Following a weekend mosquito spraying that killed millions of honeybees, Dorchester County has opened a call centre for beekeepers to report losses.
Prior to conducting the spraying on 28 August, Dorchester County sent a notice on Friday, 26 August, and sent a second notice on Saturday, August 27 through the local media and social media.
''Dorchester County is concerned about the safety of its citizens. This includes protecting citizens from insect bites from pests such as mosquitoes that carry viruses including West Nile and Zika. Recently, on August 26, 2016, DHEC reported four confirmed cases of the Zika Virus in the Summerville area of Dorchester County'', the county authorities said in a press release on 30 August.
However, a petition on Change.org sought to call off the spraying, and according to Dorchester County residents the notices released Friday offered no details on the type of pesticide to be used. Also requests for more information from the county went unanswered.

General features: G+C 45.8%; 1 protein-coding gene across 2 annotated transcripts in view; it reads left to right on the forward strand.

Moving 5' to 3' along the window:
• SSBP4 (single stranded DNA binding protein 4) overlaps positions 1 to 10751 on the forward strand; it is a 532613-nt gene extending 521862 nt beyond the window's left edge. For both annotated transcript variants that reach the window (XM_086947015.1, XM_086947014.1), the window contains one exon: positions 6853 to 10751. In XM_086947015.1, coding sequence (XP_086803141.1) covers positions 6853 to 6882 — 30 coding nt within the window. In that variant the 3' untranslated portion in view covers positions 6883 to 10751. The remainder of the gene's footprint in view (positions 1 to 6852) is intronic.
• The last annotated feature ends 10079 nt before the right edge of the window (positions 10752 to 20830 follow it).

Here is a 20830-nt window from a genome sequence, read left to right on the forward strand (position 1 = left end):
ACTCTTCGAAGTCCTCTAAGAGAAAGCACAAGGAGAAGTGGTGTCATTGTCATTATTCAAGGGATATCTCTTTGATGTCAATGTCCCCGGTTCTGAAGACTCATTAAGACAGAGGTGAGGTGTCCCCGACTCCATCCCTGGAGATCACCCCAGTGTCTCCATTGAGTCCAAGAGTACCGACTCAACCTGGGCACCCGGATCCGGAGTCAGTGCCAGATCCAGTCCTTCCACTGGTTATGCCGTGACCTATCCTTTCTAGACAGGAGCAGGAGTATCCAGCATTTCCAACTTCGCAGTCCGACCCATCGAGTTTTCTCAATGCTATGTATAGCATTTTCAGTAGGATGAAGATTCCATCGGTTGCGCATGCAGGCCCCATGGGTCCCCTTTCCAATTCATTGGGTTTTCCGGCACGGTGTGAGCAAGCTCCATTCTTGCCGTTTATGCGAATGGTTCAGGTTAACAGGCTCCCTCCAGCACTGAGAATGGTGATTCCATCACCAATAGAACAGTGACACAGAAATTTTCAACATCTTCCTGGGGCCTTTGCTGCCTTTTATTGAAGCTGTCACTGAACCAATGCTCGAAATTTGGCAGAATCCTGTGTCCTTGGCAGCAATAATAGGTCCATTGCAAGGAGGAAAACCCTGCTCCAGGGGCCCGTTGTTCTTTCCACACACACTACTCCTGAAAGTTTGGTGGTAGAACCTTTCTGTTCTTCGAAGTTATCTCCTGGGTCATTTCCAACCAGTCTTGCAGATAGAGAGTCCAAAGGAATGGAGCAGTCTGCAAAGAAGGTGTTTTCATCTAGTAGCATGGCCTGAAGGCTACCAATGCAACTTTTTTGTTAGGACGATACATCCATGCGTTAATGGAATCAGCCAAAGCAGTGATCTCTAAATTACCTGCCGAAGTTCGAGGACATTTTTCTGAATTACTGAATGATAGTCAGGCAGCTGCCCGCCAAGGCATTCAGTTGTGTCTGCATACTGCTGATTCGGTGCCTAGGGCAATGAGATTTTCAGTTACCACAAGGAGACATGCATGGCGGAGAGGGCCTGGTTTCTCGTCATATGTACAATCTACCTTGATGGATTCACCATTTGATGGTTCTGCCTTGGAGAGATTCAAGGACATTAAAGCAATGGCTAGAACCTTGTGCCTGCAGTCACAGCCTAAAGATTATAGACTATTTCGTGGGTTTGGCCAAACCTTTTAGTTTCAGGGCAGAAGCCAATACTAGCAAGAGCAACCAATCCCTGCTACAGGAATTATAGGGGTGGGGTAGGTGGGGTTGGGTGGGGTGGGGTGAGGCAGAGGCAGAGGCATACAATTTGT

"This is both disturbing and frightening to many that live in the area that is to be covered," the petition reads. "There are live and privately owned beehives that are in this area and to the best of our knowledge, the chemicals to be used are toxic to honeybees."
The pesticide that was sprayed across Dorchester County, South Carolina, on Sunday was supposed to kill mosquitoes, as a safety measure to combat the threat from West Nile and Zika viruses carried by mosquitoes.
However, the aerial spraying which started from 6:30 am and lasted till 8:30 am killed bees by the millions.
At least two beekeepers, including Flowertown Bee Farm and Supply, reported huge bee deaths from exposure to the insecticide Naled during the aerial spraying.
The county usually called beekeepers in its database before spraying but failed to do so this time, county administrator Jason Ward said. It was the first instance of the county spraying from the air, officials said.